Creative Uses for Duct Tape at the Bench

Explore a jeweler’s creative uses for duct tape at the bench. Duct tapes often are used for cuts, and hold an equipment together.

Ask any bench jeweler the best way to secure a band-aid to his or her cut finger during a day of working at the bench, and duct tape is bound to enter into the equation. Most jewelers have used duct tape to bind cuts and secure various pieces of equipment in the shop. The following are some other creative uses for this super strong tape at the bench.

Ann Cahoon of Flying Marquis Studio in Ashby, Massachusetts, uses duct tape to make holding jigs for sanding flat components. “Just take a strip, stick the center one-third or so to itself, and adhere the ends to the working piece,” she says. “This creates a little handle that makes it a lot easier to hang onto things, especially when using a flat lap.”

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  • When building hydraulic press dies, you may need to glue together several layers of Plexiglas to make a deep forming die. Run duct tape around the outer edge of the stack so that if it shatters during use, the pieces don’t come flying out like shrapnel.

Fold a strip of duct tape over a drill bit or bur, fashioning a little propeller. This effectively blows away dust and debris when you are using the tool.

  • Duct tape is great for holding sheet metal. You can secure a sheet to a flat anvil surface for chasing and using punches on it. Or, when working on a stake or anvil horn with a piece of sheet that is too small to hold with your fingers, use duct tape to hold it there while you hammer it to fit the curve.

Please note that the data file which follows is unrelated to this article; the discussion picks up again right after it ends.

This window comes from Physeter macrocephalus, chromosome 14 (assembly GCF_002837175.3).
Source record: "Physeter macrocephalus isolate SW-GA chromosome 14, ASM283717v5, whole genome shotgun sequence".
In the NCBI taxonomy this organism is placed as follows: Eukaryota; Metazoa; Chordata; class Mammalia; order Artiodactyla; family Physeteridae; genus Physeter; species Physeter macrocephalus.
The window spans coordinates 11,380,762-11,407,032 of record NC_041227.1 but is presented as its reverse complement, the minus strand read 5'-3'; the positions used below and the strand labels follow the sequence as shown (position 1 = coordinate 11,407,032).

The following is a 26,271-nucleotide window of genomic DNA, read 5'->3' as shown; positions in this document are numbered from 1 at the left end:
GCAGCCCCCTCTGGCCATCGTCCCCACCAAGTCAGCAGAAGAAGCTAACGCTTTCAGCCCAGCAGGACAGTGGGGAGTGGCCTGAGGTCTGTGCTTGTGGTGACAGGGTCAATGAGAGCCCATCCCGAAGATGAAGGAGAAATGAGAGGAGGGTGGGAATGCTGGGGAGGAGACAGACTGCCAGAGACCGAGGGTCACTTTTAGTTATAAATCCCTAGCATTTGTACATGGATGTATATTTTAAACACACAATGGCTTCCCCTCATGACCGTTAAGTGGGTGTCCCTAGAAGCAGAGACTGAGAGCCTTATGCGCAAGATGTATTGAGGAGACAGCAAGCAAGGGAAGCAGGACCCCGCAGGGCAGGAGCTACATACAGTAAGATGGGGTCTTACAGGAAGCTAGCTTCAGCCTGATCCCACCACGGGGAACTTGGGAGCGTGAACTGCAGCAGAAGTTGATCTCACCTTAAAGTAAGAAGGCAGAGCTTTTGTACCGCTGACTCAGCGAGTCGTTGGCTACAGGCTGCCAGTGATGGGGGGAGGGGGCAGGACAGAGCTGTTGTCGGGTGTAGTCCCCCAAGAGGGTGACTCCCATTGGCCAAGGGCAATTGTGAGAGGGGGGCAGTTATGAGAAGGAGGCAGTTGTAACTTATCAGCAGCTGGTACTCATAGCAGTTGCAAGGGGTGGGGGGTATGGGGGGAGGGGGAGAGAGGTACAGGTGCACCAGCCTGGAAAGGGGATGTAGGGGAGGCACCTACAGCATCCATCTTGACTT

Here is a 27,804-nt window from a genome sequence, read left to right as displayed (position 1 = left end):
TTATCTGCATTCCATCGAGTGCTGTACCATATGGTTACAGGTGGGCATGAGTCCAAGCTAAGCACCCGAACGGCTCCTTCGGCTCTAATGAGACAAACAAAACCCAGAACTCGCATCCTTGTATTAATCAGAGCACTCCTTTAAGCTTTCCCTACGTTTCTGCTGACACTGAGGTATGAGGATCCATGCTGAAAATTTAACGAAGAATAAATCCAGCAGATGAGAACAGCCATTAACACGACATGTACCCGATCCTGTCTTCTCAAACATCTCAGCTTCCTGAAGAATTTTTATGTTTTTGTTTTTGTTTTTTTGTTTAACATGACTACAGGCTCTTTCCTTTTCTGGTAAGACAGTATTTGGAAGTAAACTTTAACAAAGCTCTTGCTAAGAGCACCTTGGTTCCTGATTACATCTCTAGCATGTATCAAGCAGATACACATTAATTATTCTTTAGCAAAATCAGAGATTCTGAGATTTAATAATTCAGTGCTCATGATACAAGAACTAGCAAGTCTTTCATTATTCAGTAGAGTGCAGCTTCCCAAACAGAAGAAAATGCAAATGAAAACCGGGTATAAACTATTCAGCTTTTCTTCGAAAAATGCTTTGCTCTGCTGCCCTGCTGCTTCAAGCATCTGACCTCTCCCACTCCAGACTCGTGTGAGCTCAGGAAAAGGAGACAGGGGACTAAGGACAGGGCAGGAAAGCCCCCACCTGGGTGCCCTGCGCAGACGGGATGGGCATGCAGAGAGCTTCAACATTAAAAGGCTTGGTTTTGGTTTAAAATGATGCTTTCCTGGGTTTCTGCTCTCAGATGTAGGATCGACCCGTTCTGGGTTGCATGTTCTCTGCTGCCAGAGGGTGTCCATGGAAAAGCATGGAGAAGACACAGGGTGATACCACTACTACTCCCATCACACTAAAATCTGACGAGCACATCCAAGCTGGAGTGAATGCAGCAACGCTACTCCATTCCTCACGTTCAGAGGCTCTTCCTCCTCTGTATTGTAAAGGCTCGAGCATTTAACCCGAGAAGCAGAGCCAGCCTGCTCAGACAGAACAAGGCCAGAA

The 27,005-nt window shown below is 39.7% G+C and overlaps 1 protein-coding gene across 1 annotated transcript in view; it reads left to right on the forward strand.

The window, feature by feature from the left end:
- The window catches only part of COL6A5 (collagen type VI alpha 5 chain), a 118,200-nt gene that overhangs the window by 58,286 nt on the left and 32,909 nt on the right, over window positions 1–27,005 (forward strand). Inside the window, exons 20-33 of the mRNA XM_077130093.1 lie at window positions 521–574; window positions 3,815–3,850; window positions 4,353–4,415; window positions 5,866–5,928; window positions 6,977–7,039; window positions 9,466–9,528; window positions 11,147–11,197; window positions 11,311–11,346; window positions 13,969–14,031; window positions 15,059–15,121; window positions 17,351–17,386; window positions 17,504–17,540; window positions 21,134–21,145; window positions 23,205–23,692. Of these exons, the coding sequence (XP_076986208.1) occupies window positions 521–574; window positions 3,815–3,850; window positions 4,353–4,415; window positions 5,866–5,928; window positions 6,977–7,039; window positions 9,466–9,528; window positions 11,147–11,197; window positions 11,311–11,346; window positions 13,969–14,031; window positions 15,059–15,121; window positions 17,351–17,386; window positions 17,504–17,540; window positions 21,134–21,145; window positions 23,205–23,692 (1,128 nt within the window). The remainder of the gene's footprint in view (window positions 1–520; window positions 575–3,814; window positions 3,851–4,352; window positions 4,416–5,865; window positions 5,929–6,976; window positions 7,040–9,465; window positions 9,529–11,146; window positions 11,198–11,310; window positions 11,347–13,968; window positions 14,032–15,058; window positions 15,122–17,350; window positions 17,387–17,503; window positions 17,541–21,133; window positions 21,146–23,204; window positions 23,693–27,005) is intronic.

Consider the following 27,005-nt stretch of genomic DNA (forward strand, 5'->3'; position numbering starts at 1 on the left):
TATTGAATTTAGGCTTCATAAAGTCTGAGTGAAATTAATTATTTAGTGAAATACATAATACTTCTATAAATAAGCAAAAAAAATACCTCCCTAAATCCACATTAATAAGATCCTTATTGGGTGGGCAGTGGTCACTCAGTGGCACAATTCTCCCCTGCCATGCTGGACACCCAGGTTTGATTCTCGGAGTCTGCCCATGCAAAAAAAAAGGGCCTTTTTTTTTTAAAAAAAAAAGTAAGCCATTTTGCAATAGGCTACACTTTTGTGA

• When gluing together stacks of plastic tubes that will be used to hold files or other tools, use duct tape to hold the tubes together while the glue sets. Follow the same procedure when gluing the tube stack beneath the surface of your bench top, removing the tape once the glue is dry.
  • Jeff De Boer of Calgary, Alberta, Canada, uses duct tape for transferring complex 3-D surfaces to flat patterns — a trick he developed while making armor. Let’s say you want to figure out the flat pattern of a piece of metal that will fit onto a shoulder or another unusual bowl-like shape. Make a pad about a quarter of an inch thick out of crumpled, crushed aluminum foil, and use a mallet to tighten the pad into a flexible blanket. Push the pad onto the shape you want to make in sheet metal, fitting the form, and then cover the outer surface of the pad in duct tape. Draw the outside shape boundaries on with a permanent market. Remove the pad, trim it with scissors to the line, and flatten it out. The flat shape is the pattern you’ll need to cut out of the sheet metal to hammer and form the final fitted part.
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